Jonathan is sponsored by Touchstone Climbing. They are an indoor climbing gym company with 12 locations throughout California.

The start of the 45-49 cat 1/2/3 race was 71 riders strong. It was raining and windy. Jonathan found himself in the front row as he got a call up giving him a great start position. When the gun went off, the field had about 400 yards on the road before a left curve onto the dirt. Jonathan hit the dirt in about 10th place. The first run-up of two (imagine a muddy hill about 50 yards long and a climb of 60-70 feet) Jonathan dismounted his bike, threw it over his shoulders and passed several riders to move into third place. By the second run-up, Jonathan had made his move and passed second and first place to put him in the lead. He attributes this strong move on an almost impossible hill to run in 6-inch-deep slick mud to his Nevada County training. He throws in several runs of 45 minutes within three months of his race and then fine tunes the running portion of his training with intense short and fast run-ups while carrying his bike. Jonathan knew the course at Fort Steilacoom Park was going to have several of the long and steep run-ups, so these running workouts were so important to master.

“I hate those work-outs because they hurt so much, but a few weeks before the race I knew I was ready, and the training was spot on because they were much easier with faster times.” Jonathan said with a chuckle.

With a lead of a few seconds on lap one of what was a five-lap race, 45-minute race, Jonathan put in a blistering pace on lap two, his fastest lap of the day by 20 seconds. It proved to be a decisive move. He created a 10-15 second gap on his chasers. On lap three, Jonathan tossed his clear glasses that were now covered in mud to Cyndi in the pits. Cyndi stated that the rest of the pit crew for the other riders complimented Jonathan on his aim at throwing his glasses while being so far away to her with such precision.

Cyndi is used to being Jonathan’s pit crew with the spare bike ready to go should he have any mechanical problems with the bike. She and Jonathan’s dad, William Baker, pitted for him several years ago when He took his talents to Belgium for a series of races. William passed away in May 2017 and was a big part of Jonathan’s support team at most of his races. All cyclocross bike races have a pit with the riders choosing to have someone man their extra bikes or they set their bikes, wheels or anything else they might need in a designated spot for each rider.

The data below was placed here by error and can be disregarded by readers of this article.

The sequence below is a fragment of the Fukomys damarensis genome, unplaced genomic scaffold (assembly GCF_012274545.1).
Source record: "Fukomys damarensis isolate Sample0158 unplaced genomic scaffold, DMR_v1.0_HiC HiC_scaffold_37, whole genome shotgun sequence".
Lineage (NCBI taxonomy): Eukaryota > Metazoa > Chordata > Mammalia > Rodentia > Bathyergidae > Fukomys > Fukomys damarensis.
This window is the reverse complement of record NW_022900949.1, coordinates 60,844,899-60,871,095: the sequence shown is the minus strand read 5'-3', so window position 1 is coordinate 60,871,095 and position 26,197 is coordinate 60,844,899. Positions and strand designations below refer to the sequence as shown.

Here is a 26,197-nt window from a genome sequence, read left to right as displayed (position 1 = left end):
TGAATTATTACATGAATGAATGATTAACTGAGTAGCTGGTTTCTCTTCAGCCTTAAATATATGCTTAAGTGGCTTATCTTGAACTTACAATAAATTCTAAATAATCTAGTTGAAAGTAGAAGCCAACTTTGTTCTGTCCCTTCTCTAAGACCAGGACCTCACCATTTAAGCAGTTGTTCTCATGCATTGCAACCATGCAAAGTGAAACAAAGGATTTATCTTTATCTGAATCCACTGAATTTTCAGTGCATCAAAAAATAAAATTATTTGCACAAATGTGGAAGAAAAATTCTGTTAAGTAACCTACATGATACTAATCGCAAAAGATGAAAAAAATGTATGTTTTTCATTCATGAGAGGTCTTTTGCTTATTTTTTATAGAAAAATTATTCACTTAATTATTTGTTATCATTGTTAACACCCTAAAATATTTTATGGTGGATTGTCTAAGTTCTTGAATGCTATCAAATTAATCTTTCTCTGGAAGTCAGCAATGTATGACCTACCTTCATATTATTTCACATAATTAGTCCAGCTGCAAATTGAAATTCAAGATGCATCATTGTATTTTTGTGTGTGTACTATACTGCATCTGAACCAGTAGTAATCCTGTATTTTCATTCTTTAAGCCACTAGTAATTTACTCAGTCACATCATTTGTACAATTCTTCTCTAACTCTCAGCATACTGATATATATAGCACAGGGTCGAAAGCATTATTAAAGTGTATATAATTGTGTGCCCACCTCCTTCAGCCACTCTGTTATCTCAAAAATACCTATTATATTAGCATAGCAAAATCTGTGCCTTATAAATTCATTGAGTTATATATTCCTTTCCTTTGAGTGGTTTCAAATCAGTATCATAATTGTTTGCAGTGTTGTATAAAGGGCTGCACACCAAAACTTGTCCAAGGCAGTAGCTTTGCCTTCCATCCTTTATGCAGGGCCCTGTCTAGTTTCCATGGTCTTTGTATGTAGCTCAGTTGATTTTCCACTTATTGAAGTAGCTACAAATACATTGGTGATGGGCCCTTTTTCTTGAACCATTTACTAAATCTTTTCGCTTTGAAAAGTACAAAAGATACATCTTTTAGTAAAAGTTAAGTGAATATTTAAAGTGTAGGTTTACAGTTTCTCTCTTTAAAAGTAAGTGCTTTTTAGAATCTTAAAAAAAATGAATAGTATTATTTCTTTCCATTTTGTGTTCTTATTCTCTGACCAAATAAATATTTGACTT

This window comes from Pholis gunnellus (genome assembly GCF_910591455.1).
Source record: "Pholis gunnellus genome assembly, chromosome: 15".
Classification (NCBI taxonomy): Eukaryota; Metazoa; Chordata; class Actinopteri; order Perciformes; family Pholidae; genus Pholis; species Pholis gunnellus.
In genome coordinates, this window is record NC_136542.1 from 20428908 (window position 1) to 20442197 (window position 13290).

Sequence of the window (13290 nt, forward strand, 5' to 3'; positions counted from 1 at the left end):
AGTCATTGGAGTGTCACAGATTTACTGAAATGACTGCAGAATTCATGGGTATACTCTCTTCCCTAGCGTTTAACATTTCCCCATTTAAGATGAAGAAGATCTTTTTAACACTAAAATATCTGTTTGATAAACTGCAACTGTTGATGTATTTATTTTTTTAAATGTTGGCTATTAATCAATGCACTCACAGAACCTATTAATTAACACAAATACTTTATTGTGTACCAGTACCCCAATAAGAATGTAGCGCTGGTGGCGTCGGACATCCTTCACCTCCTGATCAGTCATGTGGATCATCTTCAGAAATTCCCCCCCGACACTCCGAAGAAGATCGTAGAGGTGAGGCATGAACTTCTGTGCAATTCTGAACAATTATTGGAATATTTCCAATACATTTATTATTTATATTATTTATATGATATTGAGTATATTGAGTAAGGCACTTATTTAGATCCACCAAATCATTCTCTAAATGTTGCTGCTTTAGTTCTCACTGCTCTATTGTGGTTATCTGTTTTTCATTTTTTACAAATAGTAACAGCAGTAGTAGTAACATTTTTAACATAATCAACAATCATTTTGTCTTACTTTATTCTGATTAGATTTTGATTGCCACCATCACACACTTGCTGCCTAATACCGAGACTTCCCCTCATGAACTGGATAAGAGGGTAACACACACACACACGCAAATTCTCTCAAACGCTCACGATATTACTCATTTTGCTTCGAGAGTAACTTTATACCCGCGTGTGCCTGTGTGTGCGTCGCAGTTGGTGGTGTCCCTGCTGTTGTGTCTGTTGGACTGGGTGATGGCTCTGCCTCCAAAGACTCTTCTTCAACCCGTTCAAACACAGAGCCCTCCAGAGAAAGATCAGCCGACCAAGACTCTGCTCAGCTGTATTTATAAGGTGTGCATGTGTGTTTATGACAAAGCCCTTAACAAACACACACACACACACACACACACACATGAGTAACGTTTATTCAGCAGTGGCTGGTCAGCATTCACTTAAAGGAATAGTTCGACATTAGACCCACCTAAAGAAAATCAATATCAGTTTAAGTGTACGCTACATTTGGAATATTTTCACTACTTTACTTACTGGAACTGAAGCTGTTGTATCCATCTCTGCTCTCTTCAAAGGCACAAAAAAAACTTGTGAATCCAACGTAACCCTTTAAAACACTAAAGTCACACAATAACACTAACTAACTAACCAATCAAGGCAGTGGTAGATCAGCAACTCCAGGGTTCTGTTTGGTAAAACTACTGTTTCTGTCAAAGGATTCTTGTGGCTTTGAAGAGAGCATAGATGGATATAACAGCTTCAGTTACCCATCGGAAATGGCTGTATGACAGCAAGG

With the rain still coming down in buckets, Jonathan kept the pressure on for the last two laps creating a bigger gap. He felt his front brakes failing on the last lap and knew if he could keep the rubber side down on the technical muddy and slick downhills, he could have a victory.

He did just that and crossed the finish line in first place with a 53 second gap to second place. Once the race was over and he was getting interviewed the rain stopped and the sun peeked through the clouds for a celebratory few moments. Jonathan had just accomplished a feat that only a few people in the world have done, won a national championship in their respective age category. Not only did he do that, but he did it twice in the same year in two very different disciplines, road and cyclocross.

Sports stories and reports can be submitted by email at wford@theunion.com or by phone at 530-477-4232.